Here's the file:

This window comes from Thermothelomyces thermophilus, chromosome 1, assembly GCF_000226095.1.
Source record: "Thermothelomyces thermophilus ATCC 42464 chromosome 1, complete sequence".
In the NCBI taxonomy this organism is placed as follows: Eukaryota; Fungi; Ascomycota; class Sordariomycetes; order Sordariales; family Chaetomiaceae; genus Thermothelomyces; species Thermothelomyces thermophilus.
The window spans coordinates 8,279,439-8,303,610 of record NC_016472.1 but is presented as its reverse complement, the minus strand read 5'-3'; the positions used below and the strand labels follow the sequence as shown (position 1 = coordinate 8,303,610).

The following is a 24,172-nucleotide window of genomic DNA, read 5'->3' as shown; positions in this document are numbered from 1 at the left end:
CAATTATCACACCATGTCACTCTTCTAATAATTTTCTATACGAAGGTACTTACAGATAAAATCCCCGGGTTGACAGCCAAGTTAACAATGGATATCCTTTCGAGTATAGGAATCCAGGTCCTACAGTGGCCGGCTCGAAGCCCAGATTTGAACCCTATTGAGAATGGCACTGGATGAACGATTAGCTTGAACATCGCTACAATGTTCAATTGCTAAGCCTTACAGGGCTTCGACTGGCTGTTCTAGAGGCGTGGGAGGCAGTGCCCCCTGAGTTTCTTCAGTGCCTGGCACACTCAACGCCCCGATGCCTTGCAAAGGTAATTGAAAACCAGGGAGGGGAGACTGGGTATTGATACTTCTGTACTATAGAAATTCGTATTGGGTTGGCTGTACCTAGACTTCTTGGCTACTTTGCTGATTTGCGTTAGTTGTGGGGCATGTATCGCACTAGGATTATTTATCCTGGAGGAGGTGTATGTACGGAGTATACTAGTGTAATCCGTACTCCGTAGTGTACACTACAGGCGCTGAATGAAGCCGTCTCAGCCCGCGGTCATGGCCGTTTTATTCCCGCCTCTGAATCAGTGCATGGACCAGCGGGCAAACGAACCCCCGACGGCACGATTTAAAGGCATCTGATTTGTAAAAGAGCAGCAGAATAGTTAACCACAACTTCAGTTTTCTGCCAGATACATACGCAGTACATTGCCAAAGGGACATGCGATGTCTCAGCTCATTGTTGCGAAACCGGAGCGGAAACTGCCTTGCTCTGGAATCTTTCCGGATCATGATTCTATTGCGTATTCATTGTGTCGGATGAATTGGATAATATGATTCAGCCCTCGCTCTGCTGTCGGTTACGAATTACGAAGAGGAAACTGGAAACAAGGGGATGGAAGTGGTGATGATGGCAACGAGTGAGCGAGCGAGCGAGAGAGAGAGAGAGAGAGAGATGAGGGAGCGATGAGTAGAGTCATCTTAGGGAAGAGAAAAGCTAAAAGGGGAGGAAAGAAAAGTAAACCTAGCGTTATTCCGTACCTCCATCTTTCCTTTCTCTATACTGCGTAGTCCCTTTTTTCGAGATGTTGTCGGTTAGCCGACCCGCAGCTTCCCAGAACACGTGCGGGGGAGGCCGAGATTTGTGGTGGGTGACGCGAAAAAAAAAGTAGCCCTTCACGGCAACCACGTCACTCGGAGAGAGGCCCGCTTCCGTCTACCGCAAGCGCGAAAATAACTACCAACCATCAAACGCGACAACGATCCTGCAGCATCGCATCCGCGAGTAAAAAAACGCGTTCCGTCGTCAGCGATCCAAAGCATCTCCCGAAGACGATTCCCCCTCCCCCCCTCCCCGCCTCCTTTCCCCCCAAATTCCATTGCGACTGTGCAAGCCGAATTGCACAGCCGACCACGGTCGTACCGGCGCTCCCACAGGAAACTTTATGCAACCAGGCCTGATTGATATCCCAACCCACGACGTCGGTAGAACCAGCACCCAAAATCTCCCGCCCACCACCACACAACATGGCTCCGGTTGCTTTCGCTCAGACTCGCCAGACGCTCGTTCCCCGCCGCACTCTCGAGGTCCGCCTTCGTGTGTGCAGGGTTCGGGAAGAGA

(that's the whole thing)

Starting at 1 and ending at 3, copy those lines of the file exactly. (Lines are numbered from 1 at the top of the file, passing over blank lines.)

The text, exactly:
This window comes from Thermothelomyces thermophilus, chromosome 1, assembly GCF_000226095.1.
Source record: "Thermothelomyces thermophilus ATCC 42464 chromosome 1, complete sequence".
In the NCBI taxonomy this organism is placed as follows: Eukaryota; Fungi; Ascomycota; class Sordariomycetes; order Sordariales; family Chaetomiaceae; genus Thermothelomyces; species Thermothelomyces thermophilus.